Jewish organisations launch scheme to combat sexual harassment following JC report

JW3, UJIA, World Jewish Relief, Resource and Reform Judaism are the first communal organisations to sign up for the 12 month pilot, which started this week


The UK’s first faith-based scheme to combat sexual harassment in the workplace has launched this week after an investigation by the JC into sexual harassment in Jewish community organisations.

Following a report in 2017, where six Jewish women told this paper about their experience of working for communal organisations, Jewish Women's Aid (JWA) was asked to develop a programme which includes compulsory training courses and reviews of policies, procedures and practices.

After two years, the charity has launched its zero tolerance to sexual harassment scheme designed specifically for Jewish charities and communal groups.

JW3, UJIA, World Jewish Relief, Resource and Reform Judaism are the first to sign up for the 12-month pilot, which started this week.

The organisations have opened themselves up to JWA who will conduct anonymous online surveys with staff and volunteers about the organisations' approach to sexual harassment and ask staff about their experiences with a view to improving policy and making sure staff are adequately supported.

JWA hopes that the project, which has been supported by the Board of Deputies and the Jewish Leadership Council, will be rolled out across all UK-based Jewish organisations after the pilot year.

The organisations will be supported by JWA to develop policy and procedures to ensure any reported incidents are dealt with appropriately.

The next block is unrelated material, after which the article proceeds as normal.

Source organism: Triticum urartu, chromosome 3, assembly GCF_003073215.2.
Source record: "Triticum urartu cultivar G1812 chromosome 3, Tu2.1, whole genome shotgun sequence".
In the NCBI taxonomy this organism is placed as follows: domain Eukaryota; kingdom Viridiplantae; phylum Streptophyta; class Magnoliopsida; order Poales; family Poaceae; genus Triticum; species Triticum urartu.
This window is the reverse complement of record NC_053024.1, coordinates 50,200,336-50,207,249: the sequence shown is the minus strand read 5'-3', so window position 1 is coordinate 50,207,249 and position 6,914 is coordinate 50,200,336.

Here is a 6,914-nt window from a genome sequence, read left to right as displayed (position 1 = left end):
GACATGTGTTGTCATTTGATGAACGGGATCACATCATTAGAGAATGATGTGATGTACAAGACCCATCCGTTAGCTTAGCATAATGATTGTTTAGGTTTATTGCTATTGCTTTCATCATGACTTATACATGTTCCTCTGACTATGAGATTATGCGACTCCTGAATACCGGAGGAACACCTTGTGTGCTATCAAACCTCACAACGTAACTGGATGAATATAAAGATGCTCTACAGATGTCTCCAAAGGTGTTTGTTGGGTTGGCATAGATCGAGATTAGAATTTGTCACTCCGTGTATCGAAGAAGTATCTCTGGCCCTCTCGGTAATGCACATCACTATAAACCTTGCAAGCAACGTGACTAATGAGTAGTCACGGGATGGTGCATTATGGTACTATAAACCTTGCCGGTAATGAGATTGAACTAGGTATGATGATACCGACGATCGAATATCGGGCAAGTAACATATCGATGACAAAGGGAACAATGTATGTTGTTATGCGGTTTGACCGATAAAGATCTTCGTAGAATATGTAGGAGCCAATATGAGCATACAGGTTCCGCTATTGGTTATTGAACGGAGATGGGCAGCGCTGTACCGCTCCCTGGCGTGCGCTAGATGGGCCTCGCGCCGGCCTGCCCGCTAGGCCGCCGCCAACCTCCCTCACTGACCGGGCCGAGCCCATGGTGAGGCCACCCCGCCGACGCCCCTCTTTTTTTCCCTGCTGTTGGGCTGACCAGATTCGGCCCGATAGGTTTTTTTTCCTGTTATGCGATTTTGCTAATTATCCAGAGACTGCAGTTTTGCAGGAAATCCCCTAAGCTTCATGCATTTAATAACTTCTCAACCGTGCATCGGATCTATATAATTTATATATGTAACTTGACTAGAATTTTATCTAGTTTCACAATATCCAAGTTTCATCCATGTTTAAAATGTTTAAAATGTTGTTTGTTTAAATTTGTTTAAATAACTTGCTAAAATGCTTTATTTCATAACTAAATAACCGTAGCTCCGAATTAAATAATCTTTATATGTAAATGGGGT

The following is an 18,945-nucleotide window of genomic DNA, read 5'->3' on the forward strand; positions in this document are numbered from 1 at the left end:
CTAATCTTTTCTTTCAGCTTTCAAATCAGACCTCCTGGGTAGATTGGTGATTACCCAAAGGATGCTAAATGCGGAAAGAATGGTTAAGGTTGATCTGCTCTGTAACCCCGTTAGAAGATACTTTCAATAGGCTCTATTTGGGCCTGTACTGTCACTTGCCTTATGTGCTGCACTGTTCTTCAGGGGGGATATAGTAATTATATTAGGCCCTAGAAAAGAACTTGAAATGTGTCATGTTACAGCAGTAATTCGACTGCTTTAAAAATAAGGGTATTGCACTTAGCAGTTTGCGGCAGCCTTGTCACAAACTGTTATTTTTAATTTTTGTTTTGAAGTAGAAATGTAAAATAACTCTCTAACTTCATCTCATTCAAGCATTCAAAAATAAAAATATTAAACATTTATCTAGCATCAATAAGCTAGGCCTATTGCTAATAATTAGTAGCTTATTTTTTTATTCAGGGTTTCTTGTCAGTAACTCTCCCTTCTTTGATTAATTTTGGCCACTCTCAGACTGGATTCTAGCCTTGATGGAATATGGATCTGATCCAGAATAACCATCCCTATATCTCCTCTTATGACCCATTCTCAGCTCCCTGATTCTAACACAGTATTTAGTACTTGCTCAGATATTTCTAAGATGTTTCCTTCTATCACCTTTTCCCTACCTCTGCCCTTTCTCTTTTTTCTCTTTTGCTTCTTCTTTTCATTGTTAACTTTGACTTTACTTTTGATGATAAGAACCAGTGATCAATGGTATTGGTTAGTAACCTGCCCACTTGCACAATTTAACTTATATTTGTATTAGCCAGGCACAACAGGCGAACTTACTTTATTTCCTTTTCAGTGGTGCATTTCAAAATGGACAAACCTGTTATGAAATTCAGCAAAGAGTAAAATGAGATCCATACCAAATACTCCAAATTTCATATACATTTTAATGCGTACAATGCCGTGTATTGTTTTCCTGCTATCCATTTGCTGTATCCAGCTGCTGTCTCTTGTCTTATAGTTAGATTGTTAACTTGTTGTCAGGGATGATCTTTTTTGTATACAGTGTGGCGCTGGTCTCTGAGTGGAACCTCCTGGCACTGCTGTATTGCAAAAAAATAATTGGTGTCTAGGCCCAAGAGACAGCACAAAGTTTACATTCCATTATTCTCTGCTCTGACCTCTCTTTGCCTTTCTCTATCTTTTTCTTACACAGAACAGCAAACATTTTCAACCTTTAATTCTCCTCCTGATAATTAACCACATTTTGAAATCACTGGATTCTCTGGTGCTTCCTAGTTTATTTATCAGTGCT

A JWA representative has been assigned to each organisation and will provide face-to-face training and support to employees, volunteers and lay leaders.

The charity spent a year developing the programme, having carried out an initial assessment of processes a cross-section of large, medium and small Jewish communal organisations.

During this stage JWA found that only one charity it surveyed had a robust policy that addressed sexual harassment.

JWA Chief Executive Naomi Dickson said: “Sadly, sexual harassment is a problem faced in all workplaces.

"It can cause stress and lead to physical and emotional problems such as anxiety, depression, sleep disturbance and loss of self-confidence.

"Many victims leave their job rather than carry on suffering. It is essential that we have a cross-communal approach to combatting sexual harassment. It is unacceptable behaviour and should not be tolerated.”

The scheme is funded by RoSA, an independent charity offering free confidential support for anyone who has experienced the trauma of rape, sexual abuse or sexual violence.

Simon Johnson, chief executive of the Jewish Leadership Council, said the scheme would “ensure that the Jewish community is confident that their organisations take sexual harassment seriously.

“It is vitally important that we all work in an environment where we feel safe in every regard. We hope that this programme will encourage more organisations to look and review their policies and practices around sexual harassment in the workplace.”

Raymond Simonson, chief executive of JW3, said: he was “ashamed” to read the JC’s report in 2017, which highlighted the level of sexual harassment endured by women working within Jewish organisations.

“When JWA asked if I would consider JW3 participating in this vital pilot programme, I felt a responsibility – especially as a male chief executive in a position of power in an organisation with over 70 per cent female staff – to agree,” he said.

“It is absolutely right that we hold communal institutions to the highest possible standards, and we need all senior leaders across the community to be part of this important conversation.”

Gillian Merron, chief executive of the Board of Deputies, added: “We need to have the correct procedures in place which will not only protect all those involved in communal organisations but also give them the confidence that harassers will be identified and dealt with.

"By taking this proactive step, we are setting an example which we hope others will follow.”

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